I will say, however, that I'm not sure why the police don't just get a warrant for this stuff.  Which would be really easy to obtain, especially since there's no exigency at all (the police had the crashed vehicle for around a year).  The Court of Appeal offers a nonfrivolous answer -- because they don't have to, pursuant to the instrumentality rule -- but that's somewhat tautological, and doesn't really explain why you'd extend the instrumentality to rule SDMs as opposed to limiting it to, say, a purely physical inspection of the property; e.g., looking for blood in the trunk or open beer cans in the front seat.

But in truth, I can't imagine that these warrants would ever really be denied.  Moreover, since SDMs produce data that's hardly very private (speed, braking, etc.), I'm not really inclined to broaden the warrant requirement to cover this data.  The police are going to get it anyway, it's not really useful for anything other than the prosecution, and adding another unnecessary layer to its receipt doesn't really seem all that necessary.

So I guess I can get on board for the result here.  Although I do so with more caveats than -- and not nearly as enthusiastically as -- Justice Hollenhorst.

Thursday, February 14, 2013

Aguayo v. Amaro (Cal. Ct. App. - Feb. 14, 2013)

Jesus Aguayo says that he's in the "business" of acquiring homes by adverse possession.

I'll let you read this case to decide whether or not that business is an exceptionally dirty one.

Wednesday, February 13, 2013

Silas v. Arden (Cal. Ct. App. - Jan. 28, 2013)

I'm glad that the Court of Appeal published this opinion.  If only to make clear that it's no defense to a malicious prosecution action for an attorney to say:  "Even if I knew or should have known that the cause of action I was asserting lacked merit, it was okay for me to refuse to drop it, because that's what zealous representation of a client requires."

You can say that.  But you can also lose over a quarter million dollars as a result.

Like here.

Tuesday, February 12, 2013

Reichert v. State Farm Ins. (Cal. Ct. App. - Jan. 25, 2013)

Maybe one reason why I like reading Justice Bedsworth's opinions so much is because they sometimes sound like something that I would write.  If I wrote well, anyway.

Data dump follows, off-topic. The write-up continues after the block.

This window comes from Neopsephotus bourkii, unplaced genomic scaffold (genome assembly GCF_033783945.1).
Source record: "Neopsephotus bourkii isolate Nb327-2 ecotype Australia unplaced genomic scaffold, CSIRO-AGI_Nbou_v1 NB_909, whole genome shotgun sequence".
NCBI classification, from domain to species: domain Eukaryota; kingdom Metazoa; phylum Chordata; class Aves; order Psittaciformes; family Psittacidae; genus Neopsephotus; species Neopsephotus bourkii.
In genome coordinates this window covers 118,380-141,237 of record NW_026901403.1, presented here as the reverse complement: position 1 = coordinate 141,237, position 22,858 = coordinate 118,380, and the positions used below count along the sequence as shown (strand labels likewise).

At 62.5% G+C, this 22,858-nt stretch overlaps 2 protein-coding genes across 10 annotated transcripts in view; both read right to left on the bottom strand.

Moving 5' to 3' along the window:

Justice Bedsworth expressly says in this opinion -- and it's a very nice thing to say -- that he will "not attempt to improve" on the trial judge's impressive decision below, and that as a result, "[t]he next seven paragraphs are excerpted almost verbatim from the trial judge's statement of facts."  (Adding that "This was no phoned-in minute order."  Nice.)  You can nonetheless figure out where Justice Bedsworth adds an occasional editorial comment of his own.  Regardless, check out the factual underpinnings of the appeal:

"In September 2007, plaintiffs Eric and Liz Reichert purchased a two-story home in Huntington Beach at 18341 Rain Circle, which sits in a designated flood zone.  Shortly after closing escrow, plaintiffs hired Ben Cauthen  (hereinafter “Architect”) to 3 design a substantial remodel of the home.  Plaintiffs also contracted with Krecu Construction (hereinafter “Contractor”) to perform and/or oversee the project as the general.  Plans for the remodel were submitted to the City of Huntington Beach for approval:

The first set depicted what amounted to a “substantial” remodel since it (1) improved the overall value of the property more than 50% and (2) modified more than 50% of the existing walls.  Because of this, additional planning elements were triggered, including a City “in-fill” requirement that neighbors sign off on the placement of windows and a federal FEMA requirement that the ground floor be constructed above the base flood level (which in this instance was about 9 feet); since this triggered significant additional cost and headache (i.e., raising the house 9 feet and staggering windows based on neighbor preference), they went back to the drawing board.

The second set of plans was not too different from the original.  One change was the designation of several existing walls that were to remain in place and become part of the new construction.  By doing this, plaintiffs avoided the City‟s “in-fill” requirement.  In addition, plaintiffs secured an independent appraisal of their property, which, compared to the revised plans, came in at under 50% improved value − escaping the FEMA flood zone issue.  As it turns out, the revised plans had a value improvement of about 49.93%, which was just barely enough to get the project permitted.

The contractor handled the job through Travis Bond (“Bond”), the designated on-site project manager.  During the demo phase (June/July 2008), a light bulb went on over Bond‟s head:  the second set of plans – the one approved by the City – still called for rooms upstairs and downstairs to have 10-foot ceilings, but in order to get the City to sign off on the second set of plans, plaintiffs covenanted to leave in place several original, existing walls.  The problem?  Those original, existing walls supported 8-foot ceilings, not 10-foot.  Ouch.  [SM -- The addition of "Ouch" is awesome  I've repeatedly use that same line.  Like here (in a case involving State Farm, no less), here and here.  Love it.]